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Review

“Two Hundred and Twenty-One Baker Streets”

I’ve actually read several of the stories in this anthology before, in other anthologies. Which, I suppose, is a statement about my taste in books.
Of the ones that were new, however, a couple of them were sufficient to make a partial repeat purchase worth it.
So, which stood out to me?
Far and away the best was The Lantern Men, which was a mildly interesting take on the Sherlock story (he’s an architect this time around!), but was one of the creepiest things I’ve ever read. It followed The Rich Man’s Hand, which was creepy enough that I thought “oh, I can’t go to bed on that, I’ll read one more,” and that turned out to be a mistake.
A Woman’s Place is a delightful little cyberpunk kind of thing, and my favorite take on Mrs. Hudson that I’ve seen… quite possibly ever. The opening scene, of her delivering tea and sandwiches while Sherlock and Watson interview a client? Oh, I won’t spoil a thing, but within the first page I was enraptured, and by the end, utterly delighted.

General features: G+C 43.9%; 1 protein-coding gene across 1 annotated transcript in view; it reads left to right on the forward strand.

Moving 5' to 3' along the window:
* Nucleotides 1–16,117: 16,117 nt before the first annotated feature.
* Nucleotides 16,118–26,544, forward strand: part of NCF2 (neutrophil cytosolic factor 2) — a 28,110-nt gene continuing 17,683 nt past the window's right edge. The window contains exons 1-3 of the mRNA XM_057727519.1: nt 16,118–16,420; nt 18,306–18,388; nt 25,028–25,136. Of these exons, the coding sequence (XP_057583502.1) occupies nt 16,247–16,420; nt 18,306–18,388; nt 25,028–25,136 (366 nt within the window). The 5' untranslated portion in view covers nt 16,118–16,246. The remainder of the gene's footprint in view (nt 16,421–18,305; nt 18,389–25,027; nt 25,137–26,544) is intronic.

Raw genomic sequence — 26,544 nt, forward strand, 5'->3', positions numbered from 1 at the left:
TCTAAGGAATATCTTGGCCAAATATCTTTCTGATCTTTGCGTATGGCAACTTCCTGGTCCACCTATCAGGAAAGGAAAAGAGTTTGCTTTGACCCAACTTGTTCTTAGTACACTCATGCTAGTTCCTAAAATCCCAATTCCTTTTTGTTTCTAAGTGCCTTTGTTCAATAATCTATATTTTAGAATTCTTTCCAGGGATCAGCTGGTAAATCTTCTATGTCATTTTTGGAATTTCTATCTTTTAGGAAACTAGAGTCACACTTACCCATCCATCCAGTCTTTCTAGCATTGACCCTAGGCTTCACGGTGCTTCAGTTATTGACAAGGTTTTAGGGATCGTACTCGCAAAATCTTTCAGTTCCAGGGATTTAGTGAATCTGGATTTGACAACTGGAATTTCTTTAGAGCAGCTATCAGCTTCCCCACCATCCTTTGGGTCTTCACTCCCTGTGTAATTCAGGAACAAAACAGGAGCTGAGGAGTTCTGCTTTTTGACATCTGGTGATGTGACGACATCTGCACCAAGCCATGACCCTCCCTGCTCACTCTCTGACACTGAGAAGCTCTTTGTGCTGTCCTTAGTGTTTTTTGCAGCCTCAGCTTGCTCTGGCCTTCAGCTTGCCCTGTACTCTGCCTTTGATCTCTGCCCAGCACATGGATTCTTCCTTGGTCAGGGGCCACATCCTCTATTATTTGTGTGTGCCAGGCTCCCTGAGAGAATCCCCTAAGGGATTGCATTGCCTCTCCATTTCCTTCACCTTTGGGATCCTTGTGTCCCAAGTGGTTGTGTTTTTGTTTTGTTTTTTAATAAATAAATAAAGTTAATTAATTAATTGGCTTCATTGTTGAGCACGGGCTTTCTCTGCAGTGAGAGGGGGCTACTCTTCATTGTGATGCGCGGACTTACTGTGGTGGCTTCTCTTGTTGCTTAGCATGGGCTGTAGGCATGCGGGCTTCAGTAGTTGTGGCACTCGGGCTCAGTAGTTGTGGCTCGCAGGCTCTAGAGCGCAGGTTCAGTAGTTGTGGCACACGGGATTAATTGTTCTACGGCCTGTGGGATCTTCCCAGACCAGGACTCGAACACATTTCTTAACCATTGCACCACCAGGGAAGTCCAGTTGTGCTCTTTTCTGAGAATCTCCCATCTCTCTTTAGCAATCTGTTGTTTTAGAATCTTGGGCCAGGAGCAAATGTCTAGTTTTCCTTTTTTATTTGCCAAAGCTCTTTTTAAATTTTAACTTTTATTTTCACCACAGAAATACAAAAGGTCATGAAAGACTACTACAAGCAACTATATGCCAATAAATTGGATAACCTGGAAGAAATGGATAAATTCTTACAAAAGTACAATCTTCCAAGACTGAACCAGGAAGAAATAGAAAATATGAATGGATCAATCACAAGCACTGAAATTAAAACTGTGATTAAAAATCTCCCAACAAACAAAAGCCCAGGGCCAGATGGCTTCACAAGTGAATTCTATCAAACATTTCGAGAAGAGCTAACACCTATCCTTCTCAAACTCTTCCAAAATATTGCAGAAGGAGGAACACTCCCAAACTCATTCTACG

The Small World of 221b turned into a different genre than I thought it was, which was a fun twist, and I like the story that it told.
The Final Conjuration, too, was a genre-blending version of the story, and one I quite liked.
Finally, The Innocent Icarus was a great piece of world-building, and I’d quite like to read more in that setting at some point.
And that’s more than half the stories in the anthology; there’s also, as I mentioned, a few that I’d read before and quite liked, so it’s well worth the price. Check it out.

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